Article courtesy of Samantha Sharf, at Forbes. To read the full article, click the link below!
In 2017 Americans learned to expect the unexpected, whether it be politics, weather or housing. Driven by record low inventory, little about the housing market went as forecast last year. “We thought there would be some things to take the pressure off,” reflects Skylar Olsen, senior economist at home search site Zillow. Interest rates would rise. Construction would pick up. Price growth would moderate. “That did not happen at any impactful level.”
Instead the market got hotter: inventory tightened, prices rose, mortgage rates barely budged and, though new home construction picked up at the end of the year, it was not at the starter price points where new inventory is needed most. Like the soaring stock market, the housing market often seemed disconnected from the tumult in Washington and natural disasters elsewhere. Observes Javier Vivas, director of economic research for Realtor.com: “We saw the economic growth and the economic momentum function as an override for a lot of external forces.”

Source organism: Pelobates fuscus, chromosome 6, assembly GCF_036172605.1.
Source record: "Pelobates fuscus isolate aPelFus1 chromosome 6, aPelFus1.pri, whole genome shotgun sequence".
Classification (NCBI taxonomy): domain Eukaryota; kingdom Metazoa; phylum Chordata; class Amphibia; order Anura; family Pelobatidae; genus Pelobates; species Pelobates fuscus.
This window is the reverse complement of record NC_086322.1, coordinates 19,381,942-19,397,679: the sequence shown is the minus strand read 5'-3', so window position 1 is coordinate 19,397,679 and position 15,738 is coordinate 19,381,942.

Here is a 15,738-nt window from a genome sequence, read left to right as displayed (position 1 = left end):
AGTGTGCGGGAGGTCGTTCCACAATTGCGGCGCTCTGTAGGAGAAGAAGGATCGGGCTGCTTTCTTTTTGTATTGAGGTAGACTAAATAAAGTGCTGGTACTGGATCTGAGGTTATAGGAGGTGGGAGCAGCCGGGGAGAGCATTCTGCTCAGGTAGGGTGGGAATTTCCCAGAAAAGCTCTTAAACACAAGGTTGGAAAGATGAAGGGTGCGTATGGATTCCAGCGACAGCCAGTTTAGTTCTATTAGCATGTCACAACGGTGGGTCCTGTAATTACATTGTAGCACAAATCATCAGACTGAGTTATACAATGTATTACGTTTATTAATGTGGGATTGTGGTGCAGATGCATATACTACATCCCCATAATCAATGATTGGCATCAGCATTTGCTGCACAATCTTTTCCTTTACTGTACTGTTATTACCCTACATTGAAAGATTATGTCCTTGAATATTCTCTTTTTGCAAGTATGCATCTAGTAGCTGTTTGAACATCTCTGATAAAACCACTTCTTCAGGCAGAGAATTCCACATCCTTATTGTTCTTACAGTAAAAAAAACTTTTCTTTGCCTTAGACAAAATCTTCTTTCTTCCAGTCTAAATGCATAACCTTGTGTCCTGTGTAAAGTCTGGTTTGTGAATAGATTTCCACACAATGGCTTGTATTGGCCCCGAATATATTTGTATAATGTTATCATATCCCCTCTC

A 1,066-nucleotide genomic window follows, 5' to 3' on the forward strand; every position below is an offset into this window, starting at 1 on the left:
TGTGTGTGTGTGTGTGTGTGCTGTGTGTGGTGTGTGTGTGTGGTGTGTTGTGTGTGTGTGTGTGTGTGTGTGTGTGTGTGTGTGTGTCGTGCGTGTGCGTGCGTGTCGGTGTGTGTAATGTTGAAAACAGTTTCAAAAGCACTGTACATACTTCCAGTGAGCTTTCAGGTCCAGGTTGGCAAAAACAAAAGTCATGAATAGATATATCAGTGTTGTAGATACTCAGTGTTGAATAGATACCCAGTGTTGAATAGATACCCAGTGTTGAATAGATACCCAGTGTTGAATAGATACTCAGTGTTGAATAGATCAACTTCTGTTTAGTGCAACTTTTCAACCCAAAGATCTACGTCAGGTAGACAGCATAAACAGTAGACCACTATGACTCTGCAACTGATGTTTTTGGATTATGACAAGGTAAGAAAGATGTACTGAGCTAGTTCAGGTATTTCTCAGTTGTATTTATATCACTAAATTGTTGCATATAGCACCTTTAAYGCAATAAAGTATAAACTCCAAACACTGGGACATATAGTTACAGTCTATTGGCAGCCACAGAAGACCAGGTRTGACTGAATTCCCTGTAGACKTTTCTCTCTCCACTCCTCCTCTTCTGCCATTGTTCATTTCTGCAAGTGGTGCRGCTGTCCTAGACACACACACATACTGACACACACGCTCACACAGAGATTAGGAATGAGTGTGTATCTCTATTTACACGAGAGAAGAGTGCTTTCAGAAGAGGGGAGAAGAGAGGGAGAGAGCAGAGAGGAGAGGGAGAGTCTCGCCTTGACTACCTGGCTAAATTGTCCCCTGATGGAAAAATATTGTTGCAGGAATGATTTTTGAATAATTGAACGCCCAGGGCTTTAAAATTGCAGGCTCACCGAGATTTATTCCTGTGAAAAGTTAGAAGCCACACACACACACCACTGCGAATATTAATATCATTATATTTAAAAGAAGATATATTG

With few clear signs of supply relief and the impact of the new tax law still being digested, reading the housing tea leaves is particularly challenging this year, but here are six things experts expect to happen:
The pace of sales will slow early in the year—but not for long.
Several provisions in the tax bill signed into law by President Trump last month will directly impact housing. These include changes to the mortgage interest deduction and to property tax deductions. Other changes will impact how much money people have, requiring decisions on how to spend it. Experts anticipate households will take some time to do the math on how the tax plan impacts them and the value of their home before making any big moves. Nevertheless underlying demand should remain strong after the best year for wage growth since the recession. Pent up demand from renters who have been unable to find suitable homes to buy also means the lid won’t stay on for long.